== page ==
Silhouettes of Reverend and Mrs Austen

Text by Janet Johnstone, former Volunteer Stewards Manager at Jane Austen’s House

These silhouettes have been passed down through the Austen family. They have been on loan to the Museum since 1951. Jane Austen’s parents both came from equally prosperous families though neither of them had a surplus of money themselves. Mrs. Austen was related to The Duke of Chandos and was descended from the Leighs of Stoneleigh Abbey Warwickshire. Reverend Austen originated from Kent and because of his father’s early death he was dependent for the Living of Steventon on a rich cousin Thomas Knight. Mrs. Austen’s brother James Leigh Perrot excluded her from his will. Unlucky in legacies she seems to have been lucky in love and Jane’s parents seemed happy with each other and their family.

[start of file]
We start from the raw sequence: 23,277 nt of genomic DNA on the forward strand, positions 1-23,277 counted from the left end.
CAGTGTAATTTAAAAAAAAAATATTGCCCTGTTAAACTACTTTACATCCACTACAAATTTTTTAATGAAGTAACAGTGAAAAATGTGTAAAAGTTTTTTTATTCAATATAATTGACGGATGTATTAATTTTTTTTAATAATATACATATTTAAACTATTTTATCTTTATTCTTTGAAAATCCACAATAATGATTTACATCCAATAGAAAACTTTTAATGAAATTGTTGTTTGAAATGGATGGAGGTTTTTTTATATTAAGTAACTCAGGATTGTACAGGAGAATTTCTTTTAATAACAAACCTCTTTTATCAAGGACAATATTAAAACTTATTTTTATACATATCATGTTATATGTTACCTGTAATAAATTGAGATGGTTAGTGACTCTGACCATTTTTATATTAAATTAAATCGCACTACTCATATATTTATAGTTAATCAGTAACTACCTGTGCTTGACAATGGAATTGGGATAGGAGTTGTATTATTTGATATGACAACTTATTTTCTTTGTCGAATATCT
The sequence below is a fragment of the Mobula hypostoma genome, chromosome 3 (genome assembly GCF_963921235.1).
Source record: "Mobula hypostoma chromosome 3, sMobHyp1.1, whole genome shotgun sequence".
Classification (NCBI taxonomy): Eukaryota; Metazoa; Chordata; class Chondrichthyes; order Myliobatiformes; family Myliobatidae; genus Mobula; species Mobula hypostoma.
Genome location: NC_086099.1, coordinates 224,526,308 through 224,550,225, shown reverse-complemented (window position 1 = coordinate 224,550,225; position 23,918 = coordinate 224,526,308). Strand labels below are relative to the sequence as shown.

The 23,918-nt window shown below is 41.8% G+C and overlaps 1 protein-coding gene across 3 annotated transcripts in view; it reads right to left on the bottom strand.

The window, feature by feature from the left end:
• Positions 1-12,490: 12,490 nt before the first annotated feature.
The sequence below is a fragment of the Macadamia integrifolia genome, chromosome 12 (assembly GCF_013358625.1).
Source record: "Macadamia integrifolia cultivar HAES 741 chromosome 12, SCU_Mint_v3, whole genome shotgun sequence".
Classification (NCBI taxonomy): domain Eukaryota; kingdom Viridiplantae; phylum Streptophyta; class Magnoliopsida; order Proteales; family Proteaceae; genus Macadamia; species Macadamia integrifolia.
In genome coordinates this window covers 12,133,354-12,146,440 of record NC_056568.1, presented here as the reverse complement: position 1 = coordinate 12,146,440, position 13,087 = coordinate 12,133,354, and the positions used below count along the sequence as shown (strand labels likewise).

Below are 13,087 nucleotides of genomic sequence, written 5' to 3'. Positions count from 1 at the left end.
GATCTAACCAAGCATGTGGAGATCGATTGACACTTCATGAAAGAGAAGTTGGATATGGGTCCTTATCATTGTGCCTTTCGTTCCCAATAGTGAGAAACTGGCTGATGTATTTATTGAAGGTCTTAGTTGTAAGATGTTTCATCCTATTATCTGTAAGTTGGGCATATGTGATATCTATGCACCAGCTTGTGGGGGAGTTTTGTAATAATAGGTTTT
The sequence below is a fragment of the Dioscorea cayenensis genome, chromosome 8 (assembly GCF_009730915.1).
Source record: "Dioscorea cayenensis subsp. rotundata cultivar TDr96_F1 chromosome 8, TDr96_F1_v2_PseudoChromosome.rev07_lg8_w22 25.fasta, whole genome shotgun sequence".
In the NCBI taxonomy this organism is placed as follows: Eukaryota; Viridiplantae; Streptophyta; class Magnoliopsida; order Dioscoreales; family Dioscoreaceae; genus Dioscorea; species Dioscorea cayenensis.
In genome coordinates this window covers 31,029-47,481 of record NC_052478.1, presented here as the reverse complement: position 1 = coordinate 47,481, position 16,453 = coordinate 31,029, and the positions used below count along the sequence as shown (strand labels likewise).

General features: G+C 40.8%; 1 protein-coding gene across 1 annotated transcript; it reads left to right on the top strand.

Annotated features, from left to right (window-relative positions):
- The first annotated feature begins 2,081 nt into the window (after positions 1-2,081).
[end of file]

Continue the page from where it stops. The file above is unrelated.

Reverend Austen was a very loving supportive father. When Jane had completed First Impressions (later renamed as Pride and Prejudice) he sent it to the Publisher Cadell asking him if he would like the book to read with a view to publication at the author’s cost, in fact he meant at his own expense. Sadly Cadell refused. Reverend Austen had a very good Library of five hundred books at Steventon, part of Jane’s early education came from being allowed to read any she chose. Jane’s father also was an excellent reader of novels and poetry. Reading aloud was a very popular pass time. When Jane’s father was Proctor at St John’s College Oxford he was in charge of discipline among the undergraduates and was known as the handsome Proctor.


Mrs. Austen was a very practical person and worked effectively running the domestic side of Reverend Austen’s School which educated the boys of local gentry, as well as her own family. She was very talented at writing entertaining verse. The one I particularly like is a recipe for a cake for a vicar, all written in verse. Mrs. Austen was very proud of her family background and always felt she had a very aristocratic nose which is well highlighted in her silhouette.